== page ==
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A background check bill for firearm sales was read Tuesday in the U.S. Senate after sitting for a year

H.R. 8 Would require near-universal background checks for firearm sales, and is the closest thing to a compromise in years.

TEXAS, USA — Tuesday afternoon, Golden State Warriors Basketball Coach Steve Kerr sat down for a pre-game press conference ahead of the game 4 matchup against the Dallas Mavericks. 

No this isn't a sports article. Keep reading. 

After 19 school children were murdered in Uvalde, Texas, Kerr had absolutely no intent to talk about basketball. 

"Now we have children murdered at school. When are we going to do something!" yelled Kerr. "I'm tired of the moments of silence...There are fifty senators right now that refuse to vote on H.R. 8 which is a background check rule that the house passed a couple years ago that's been sitting there for two years."

H.R. 8 was actually sitting in the Senate for a year and two months, though that's not much better. 

Passed out of the U.S. House with a vote of 227 to 203, and with multiple republicans in favor, H.R. 8 is a firearm related bill that could get bipartisan support if it came to vote.

Also on Tuesday, it was read for the first time in the Senate and placed on the Senate Legislative Calendar. 

What does H.R. 8 actually do?

H.R. 8 is only 6 pages long. It would add rules to Section 922 of Title 18, United States Code, that require private citizens wishing to sell or transfer a gun to get a "licensed importer, licensed manufacturer, or licensed dealer" of firearms to act as the middleman in the sell and provide a background check. 

Failure to do so could result in a fine, imprisonment for not more than one year, or both, according to Section 922 of Title 18, United States Code.

Texas A&M Central Texas Criminal Justice Professor Tammy Bracewell told 6 News background checks aren't new, but this new "middleman" approach is. With the bill not explaining exactly how that would work, Bracewell could see the process as cumbersome.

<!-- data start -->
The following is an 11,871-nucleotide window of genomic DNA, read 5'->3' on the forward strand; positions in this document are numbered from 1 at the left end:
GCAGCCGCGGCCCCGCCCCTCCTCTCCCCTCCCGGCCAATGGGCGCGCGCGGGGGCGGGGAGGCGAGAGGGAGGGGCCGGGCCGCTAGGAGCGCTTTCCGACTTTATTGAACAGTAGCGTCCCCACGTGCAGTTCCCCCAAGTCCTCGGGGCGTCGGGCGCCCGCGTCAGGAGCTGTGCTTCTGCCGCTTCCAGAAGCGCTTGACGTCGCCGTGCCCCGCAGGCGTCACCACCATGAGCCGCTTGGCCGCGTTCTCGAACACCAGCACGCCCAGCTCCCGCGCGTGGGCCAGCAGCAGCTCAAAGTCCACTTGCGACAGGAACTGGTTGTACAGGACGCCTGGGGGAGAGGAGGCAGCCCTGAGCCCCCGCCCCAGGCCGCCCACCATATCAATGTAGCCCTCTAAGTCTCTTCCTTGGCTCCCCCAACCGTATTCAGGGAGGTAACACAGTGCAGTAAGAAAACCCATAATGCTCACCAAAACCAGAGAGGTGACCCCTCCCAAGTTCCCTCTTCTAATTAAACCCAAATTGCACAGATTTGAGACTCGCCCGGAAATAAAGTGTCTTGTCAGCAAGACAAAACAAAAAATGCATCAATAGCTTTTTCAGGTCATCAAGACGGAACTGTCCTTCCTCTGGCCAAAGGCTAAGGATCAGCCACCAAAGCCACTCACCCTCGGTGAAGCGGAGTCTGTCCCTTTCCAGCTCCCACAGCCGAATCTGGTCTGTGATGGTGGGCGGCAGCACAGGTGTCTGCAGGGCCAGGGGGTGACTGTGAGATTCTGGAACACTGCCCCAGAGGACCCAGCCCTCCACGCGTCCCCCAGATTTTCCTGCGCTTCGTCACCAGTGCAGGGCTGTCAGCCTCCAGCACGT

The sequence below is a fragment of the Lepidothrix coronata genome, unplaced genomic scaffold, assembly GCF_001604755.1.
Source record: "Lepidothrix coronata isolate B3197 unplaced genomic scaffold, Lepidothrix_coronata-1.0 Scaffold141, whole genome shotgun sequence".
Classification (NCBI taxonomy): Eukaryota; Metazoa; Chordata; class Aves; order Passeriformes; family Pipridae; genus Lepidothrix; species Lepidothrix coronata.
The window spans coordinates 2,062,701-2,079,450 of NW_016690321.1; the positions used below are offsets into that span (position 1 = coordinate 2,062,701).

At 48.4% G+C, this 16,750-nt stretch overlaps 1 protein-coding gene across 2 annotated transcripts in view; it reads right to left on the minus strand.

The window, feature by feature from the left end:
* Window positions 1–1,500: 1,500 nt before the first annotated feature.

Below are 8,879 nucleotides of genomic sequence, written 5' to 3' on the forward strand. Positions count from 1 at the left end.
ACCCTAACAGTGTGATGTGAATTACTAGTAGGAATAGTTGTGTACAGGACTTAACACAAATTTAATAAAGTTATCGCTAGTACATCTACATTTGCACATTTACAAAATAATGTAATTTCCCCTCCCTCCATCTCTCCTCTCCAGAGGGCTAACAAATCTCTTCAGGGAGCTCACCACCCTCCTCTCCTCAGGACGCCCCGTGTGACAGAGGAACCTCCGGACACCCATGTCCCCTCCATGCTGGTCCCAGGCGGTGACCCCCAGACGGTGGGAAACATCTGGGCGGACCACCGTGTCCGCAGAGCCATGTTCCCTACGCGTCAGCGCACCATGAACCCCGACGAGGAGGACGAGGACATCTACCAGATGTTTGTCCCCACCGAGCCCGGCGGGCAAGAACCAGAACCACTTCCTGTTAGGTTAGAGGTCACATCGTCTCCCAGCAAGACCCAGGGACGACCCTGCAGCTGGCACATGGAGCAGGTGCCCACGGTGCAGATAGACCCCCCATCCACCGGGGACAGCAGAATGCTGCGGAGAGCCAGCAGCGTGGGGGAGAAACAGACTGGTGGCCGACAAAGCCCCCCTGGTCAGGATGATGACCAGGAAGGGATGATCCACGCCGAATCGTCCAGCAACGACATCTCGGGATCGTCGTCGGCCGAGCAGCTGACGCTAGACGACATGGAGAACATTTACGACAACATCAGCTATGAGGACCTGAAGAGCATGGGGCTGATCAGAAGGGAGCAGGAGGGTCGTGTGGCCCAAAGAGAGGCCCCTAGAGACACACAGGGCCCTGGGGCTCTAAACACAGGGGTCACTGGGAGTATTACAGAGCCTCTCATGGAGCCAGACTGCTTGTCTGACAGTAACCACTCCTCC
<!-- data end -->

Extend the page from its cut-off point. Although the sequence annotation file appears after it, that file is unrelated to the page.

"You would need to go to a firearms dealer that does not have to provide the service, but may provide the service, of doing the background check," Bracewell said. "It's fair to say that it would be very cumbersome." 

The bill does have multiple exceptions carved out for gifts between family members, transfers for an executor of an estate, and temporary transfers for target shooting or hunting. 

The bill would theoretically deter the sale of guns to potential criminals due to the significant federal penalty, but Bracewell said it is more likely that the law would be used retroactively in a crime that has already been committed. 

Bracewell said it is already illegal to purchase a gun on behalf of someone else or knowingly provide a gun to a criminal or someone a reasonable person would believe would use the gun for a crime. 

If law enforcement could use H.R. 8, Bracewell said, it would not longer matter what a person's intentions, or claimed intentions, actually were if they provided a gun to someone who then committed a crime. 

If a person purchased a gun and gave it to another individual who was a known criminal, law enforcement would already have leverage to get the purchaser to cooperate in the investigation in that case. 

"Is it possible that this bill may make it to where someone who is illegally purchasing a weapon is prosecuted where before they were not. Absolutely." Bracewell said.

Bracewell said this could also provide law enforcement more options to trace a weapon that was used in a crime back to the last legitimate owner. 

Bracewell also said, however, that the overall effect of the law would be "debatable" as law enforcement should also have other ways to pursue people who buy guns for criminals and bring charges against those individuals and those illegal gun purchases would still occur. 

The bill would also not contribute to any kind of national gun registry, as Bracewell said the Supreme Court has already ruled against the possibility of a national registry.  A state registry would still be up to individuals states as it was before. 

In the end, Bracewell said any decisions on firearms will be a difficult decision for lawmakers right now.  

"You have more security, you have less freedom. That calculation should be taken into account by lawmakers," Bracewell said.

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